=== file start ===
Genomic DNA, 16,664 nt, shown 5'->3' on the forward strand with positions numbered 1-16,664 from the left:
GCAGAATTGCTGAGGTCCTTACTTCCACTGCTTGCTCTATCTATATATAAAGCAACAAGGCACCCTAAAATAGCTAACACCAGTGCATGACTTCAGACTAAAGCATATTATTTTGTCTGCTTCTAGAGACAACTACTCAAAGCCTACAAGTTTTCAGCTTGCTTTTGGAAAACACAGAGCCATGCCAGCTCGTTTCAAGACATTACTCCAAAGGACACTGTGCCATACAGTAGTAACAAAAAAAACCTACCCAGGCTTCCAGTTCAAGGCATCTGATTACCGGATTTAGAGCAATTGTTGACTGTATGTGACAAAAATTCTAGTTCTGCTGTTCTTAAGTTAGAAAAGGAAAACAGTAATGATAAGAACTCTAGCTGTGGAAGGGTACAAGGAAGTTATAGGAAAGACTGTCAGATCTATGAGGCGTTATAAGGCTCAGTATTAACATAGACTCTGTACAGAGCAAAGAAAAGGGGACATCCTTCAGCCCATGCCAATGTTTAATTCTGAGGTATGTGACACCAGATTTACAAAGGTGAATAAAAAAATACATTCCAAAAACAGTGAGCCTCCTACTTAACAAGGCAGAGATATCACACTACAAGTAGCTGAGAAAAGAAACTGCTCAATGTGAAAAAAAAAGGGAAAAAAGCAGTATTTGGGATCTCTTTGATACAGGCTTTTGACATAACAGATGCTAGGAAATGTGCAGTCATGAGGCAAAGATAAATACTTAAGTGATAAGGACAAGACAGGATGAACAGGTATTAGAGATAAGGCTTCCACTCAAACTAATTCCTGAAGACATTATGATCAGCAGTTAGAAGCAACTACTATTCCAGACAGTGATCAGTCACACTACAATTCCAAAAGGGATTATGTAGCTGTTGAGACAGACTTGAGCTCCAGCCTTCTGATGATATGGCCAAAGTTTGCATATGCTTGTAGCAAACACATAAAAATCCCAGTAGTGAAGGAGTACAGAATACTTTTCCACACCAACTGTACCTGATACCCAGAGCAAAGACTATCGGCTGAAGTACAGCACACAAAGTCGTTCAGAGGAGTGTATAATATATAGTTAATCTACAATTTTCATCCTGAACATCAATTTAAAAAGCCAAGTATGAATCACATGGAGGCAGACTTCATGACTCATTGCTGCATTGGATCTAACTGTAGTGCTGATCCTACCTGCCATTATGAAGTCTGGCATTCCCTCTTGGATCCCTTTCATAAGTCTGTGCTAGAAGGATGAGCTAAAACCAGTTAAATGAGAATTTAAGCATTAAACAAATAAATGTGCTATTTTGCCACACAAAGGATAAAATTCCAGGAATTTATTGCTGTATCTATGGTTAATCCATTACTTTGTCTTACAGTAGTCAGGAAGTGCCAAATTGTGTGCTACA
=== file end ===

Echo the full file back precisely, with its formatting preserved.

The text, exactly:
Genomic DNA, 16,664 nt, shown 5'->3' on the forward strand with positions numbered 1-16,664 from the left:
GCAGAATTGCTGAGGTCCTTACTTCCACTGCTTGCTCTATCTATATATAAAGCAACAAGGCACCCTAAAATAGCTAACACCAGTGCATGACTTCAGACTAAAGCATATTATTTTGTCTGCTTCTAGAGACAACTACTCAAAGCCTACAAGTTTTCAGCTTGCTTTTGGAAAACACAGAGCCATGCCAGCTCGTTTCAAGACATTACTCCAAAGGACACTGTGCCATACAGTAGTAACAAAAAAAACCTACCCAGGCTTCCAGTTCAAGGCATCTGATTACCGGATTTAGAGCAATTGTTGACTGTATGTGACAAAAATTCTAGTTCTGCTGTTCTTAAGTTAGAAAAGGAAAACAGTAATGATAAGAACTCTAGCTGTGGAAGGGTACAAGGAAGTTATAGGAAAGACTGTCAGATCTATGAGGCGTTATAAGGCTCAGTATTAACATAGACTCTGTACAGAGCAAAGAAAAGGGGACATCCTTCAGCCCATGCCAATGTTTAATTCTGAGGTATGTGACACCAGATTTACAAAGGTGAATAAAAAAATACATTCCAAAAACAGTGAGCCTCCTACTTAACAAGGCAGAGATATCACACTACAAGTAGCTGAGAAAAGAAACTGCTCAATGTGAAAAAAAAAGGGAAAAAAGCAGTATTTGGGATCTCTTTGATACAGGCTTTTGACATAACAGATGCTAGGAAATGTGCAGTCATGAGGCAAAGATAAATACTTAAGTGATAAGGACAAGACAGGATGAACAGGTATTAGAGATAAGGCTTCCACTCAAACTAATTCCTGAAGACATTATGATCAGCAGTTAGAAGCAACTACTATTCCAGACAGTGATCAGTCACACTACAATTCCAAAAGGGATTATGTAGCTGTTGAGACAGACTTGAGCTCCAGCCTTCTGATGATATGGCCAAAGTTTGCATATGCTTGTAGCAAACACATAAAAATCCCAGTAGTGAAGGAGTACAGAATACTTTTCCACACCAACTGTACCTGATACCCAGAGCAAAGACTATCGGCTGAAGTACAGCACACAAAGTCGTTCAGAGGAGTGTATAATATATAGTTAATCTACAATTTTCATCCTGAACATCAATTTAAAAAGCCAAGTATGAATCACATGGAGGCAGACTTCATGACTCATTGCTGCATTGGATCTAACTGTAGTGCTGATCCTACCTGCCATTATGAAGTCTGGCATTCCCTCTTGGATCCCTTTCATAAGTCTGTGCTAGAAGGATGAGCTAAAACCAGTTAAATGAGAATTTAAGCATTAAACAAATAAATGTGCTATTTTGCCACACAAAGGATAAAATTCCAGGAATTTATTGCTGTATCTATGGTTAATCCATTACTTTGTCTTACAGTAGTCAGGAAGTGCCAAATTGTGTGCTACA